Why do star in the night sky blinks and shining?


I don’t get what a ‘star’ mean.
Does it mean like our sun but in another galaxy? or other planets outside earth?
Why does it blinking and shining?
What will I see if I zoom to the blinking star?
Considering it’s the night sky and the stars can be seen clear.

Just some thoughts.

A star is like our Sun in that the vast majority are gigantic fusion reactors turning hydrogen into helium and other heavier elements through the process of nuclear fusion. Our galaxy is a relatively modest galaxy with only a few billion stars in it. There are several hundred billion galaxies and many of them contain tens- to hundreds- of billions of stars. Look up the “Hubble Deep Field” on Google. Each point of light you see in that picture is a galaxy containing billions of stars.

Stars blink and shimmer because of turbulence in Earth’s atmosphere. Just like when you see the shimmer in the air above a road on a hot day, as warm air rises and cool air descends in the atmosphere it creates waves of turbulence. That atmospheric turbulence is a problem for astronomers. The best ground-based telescopes use software and adaptive optics to counter the twinkling effect. The best way to get around that is to have the telescope completely above the atmosphere — like the Hubble.

If it’s a true star, you’ll see a twinkling light. You can’t resolve a star to anything greater than a point of light. If it’s a planet (e.g. Mars or Jupiter) and you have a reasonable telescope (Galileo did just fine with a 16x scope but he didn’t have to contend with light pollution) you’ll be able to see a few features of the planet.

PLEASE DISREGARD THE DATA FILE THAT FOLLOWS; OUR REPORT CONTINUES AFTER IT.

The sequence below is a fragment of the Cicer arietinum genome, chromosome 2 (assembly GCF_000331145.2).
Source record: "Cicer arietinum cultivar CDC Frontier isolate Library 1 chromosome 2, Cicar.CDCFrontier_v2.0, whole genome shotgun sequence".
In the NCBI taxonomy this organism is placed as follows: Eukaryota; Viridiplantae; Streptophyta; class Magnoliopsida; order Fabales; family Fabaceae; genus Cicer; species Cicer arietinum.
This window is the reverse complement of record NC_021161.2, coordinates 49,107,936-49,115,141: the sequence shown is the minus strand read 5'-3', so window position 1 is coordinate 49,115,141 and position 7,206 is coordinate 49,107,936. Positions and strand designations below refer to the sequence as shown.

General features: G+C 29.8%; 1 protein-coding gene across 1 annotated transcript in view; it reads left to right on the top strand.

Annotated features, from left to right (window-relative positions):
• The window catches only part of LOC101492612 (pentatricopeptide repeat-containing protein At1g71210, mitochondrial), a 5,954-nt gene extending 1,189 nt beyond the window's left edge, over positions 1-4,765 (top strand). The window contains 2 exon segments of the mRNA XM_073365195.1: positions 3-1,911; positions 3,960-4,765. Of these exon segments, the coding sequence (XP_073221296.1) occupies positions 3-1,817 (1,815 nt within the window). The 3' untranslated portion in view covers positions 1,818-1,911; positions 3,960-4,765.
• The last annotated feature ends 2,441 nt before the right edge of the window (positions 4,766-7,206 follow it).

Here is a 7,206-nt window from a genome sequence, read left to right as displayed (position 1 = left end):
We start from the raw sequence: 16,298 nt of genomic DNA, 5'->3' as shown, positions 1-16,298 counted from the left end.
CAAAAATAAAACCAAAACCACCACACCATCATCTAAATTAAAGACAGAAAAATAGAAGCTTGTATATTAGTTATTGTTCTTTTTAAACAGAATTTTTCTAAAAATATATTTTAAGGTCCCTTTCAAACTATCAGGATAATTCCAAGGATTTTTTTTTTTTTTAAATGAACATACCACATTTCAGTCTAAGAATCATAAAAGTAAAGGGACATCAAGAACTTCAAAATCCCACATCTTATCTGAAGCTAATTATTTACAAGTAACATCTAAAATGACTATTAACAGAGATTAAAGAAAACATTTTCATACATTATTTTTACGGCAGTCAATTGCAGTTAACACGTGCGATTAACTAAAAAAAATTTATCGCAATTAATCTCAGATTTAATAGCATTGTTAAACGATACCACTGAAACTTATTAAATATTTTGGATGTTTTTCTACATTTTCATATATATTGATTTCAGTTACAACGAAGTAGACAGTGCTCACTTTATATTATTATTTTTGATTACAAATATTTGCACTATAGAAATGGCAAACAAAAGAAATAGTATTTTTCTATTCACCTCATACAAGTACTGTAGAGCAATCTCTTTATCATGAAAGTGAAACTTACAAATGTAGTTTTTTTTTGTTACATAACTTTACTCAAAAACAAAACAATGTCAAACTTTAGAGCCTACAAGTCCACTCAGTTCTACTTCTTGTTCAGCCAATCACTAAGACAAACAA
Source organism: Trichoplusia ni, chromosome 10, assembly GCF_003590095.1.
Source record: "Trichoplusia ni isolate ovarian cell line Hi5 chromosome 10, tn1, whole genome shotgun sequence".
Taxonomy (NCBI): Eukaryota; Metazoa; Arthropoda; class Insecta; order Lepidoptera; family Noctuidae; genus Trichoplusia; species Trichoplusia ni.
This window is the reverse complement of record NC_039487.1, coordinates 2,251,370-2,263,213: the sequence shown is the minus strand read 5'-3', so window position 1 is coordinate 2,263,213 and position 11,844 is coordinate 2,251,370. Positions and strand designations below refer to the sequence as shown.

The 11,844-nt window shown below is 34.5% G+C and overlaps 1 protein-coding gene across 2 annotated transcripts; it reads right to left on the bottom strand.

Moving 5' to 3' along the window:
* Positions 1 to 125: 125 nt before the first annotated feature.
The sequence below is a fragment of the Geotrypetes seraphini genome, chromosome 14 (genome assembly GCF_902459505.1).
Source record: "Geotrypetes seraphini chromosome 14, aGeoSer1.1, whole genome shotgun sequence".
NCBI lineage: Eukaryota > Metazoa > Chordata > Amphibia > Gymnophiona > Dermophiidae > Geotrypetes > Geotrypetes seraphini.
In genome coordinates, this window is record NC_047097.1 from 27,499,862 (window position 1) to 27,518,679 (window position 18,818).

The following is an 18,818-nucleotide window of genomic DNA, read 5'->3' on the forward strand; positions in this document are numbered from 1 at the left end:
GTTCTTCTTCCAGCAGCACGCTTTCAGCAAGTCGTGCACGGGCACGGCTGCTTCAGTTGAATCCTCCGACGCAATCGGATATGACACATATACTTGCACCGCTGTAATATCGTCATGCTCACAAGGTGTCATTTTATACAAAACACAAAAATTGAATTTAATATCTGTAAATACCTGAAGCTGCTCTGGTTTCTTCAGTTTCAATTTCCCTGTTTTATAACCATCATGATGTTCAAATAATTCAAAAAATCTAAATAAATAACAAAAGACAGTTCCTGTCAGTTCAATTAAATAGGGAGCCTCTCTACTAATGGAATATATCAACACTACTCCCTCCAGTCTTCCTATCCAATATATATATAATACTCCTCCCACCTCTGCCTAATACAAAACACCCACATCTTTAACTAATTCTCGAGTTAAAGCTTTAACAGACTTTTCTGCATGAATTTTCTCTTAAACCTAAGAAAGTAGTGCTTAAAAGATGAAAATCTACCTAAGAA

While you’re looking at those stars try to keep this in mind: There are more stars in our galaxy than there are grains of sand on all of the beaches on Earth. There are more galaxies than there are stars in our own galaxy. Our star has eight major planets and several more minor planets (Pluto, Eris, Sedna, Quaorar, Ceres, etc). We have found about 420 other planets just in our own galaxy. It is likely that MOST stars in fact have some kind of planetary system.

On our planet we live on a crust that is as thin as a ping pong ball relative to its size. We are separated from a ball of molten rock 24,000 miles in diameter by a crust that is just a few miles thick. There is a thin envelope of gas that is so thin no human can survive above about 26,000 feet for more than a few hours. That thin envelope of gas is all that stands between us and EVERYTHING ELSE IN THE UNIVERSE. It is a truly amazing thing to gaze into a telescope and appreciate just how wonderful it all is and just how fragile we really are.

yes a star is similar to our sun,in fact our sun is a star…there are many different kinds of stars,usually the differences in stars have to do with size and age.The stars appear to blink mainly due to dust and dirt in our atmosphere although starlight can vary due to planets orbiting or because of the stars rotation or interstellar dust

When someone asks you why Stars blink, just say E=mc square..

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